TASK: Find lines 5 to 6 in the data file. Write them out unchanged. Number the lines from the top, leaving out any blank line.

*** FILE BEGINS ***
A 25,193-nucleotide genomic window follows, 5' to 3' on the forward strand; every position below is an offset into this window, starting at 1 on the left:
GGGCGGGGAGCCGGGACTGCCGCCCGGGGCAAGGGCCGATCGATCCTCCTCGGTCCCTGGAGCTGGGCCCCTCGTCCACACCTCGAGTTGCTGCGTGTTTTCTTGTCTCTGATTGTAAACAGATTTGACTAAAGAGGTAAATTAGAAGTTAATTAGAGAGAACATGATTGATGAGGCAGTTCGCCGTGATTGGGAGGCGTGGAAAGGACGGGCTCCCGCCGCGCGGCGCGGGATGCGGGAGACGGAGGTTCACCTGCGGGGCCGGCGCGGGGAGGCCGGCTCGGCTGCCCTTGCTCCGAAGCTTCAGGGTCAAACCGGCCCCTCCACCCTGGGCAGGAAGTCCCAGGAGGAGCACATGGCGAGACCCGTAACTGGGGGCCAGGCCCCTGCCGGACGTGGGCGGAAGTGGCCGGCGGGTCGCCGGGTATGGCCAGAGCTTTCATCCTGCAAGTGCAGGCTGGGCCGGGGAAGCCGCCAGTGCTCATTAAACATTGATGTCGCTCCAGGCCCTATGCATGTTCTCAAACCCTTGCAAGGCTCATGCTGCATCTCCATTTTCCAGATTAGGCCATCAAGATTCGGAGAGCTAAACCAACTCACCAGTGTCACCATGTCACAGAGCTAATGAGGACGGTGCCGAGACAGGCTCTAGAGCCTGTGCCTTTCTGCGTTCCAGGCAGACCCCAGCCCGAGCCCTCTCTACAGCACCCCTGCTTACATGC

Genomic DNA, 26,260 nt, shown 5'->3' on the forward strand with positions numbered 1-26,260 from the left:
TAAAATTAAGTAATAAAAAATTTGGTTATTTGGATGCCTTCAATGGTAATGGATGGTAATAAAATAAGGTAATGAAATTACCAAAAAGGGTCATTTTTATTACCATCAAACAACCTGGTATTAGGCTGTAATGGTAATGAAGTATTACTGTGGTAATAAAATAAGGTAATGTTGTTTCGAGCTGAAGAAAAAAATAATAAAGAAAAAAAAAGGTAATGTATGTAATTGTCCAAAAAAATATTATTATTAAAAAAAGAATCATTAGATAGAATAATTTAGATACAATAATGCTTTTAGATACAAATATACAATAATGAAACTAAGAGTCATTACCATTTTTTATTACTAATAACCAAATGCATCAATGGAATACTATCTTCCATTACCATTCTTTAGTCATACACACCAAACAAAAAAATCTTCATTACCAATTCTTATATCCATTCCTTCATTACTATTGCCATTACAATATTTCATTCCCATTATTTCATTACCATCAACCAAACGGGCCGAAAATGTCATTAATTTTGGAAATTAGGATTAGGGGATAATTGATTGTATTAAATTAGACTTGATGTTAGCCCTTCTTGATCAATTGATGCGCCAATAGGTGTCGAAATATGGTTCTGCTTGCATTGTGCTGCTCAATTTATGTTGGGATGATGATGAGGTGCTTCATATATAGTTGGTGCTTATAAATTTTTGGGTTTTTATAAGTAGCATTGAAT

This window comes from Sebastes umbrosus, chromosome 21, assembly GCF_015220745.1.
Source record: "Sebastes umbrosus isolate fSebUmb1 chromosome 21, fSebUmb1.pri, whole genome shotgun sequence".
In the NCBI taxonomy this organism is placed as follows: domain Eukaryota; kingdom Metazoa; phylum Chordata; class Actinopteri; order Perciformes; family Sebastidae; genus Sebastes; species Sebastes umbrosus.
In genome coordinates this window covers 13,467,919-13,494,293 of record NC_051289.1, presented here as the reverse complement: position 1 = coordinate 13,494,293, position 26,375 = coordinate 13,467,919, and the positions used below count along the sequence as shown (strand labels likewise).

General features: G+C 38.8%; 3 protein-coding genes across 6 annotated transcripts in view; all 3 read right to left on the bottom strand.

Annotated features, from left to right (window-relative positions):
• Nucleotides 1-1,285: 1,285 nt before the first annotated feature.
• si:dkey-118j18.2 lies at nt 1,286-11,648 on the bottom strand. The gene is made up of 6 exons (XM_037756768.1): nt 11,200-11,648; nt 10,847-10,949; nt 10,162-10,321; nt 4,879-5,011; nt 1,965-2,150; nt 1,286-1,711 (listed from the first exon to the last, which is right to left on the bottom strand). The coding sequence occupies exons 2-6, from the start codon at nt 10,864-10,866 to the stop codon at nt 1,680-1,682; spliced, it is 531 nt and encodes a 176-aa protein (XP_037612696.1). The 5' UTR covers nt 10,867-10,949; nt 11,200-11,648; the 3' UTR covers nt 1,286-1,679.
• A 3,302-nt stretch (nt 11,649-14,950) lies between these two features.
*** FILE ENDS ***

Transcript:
This window comes from Sebastes umbrosus, chromosome 21, assembly GCF_015220745.1.
Source record: "Sebastes umbrosus isolate fSebUmb1 chromosome 21, fSebUmb1.pri, whole genome shotgun sequence".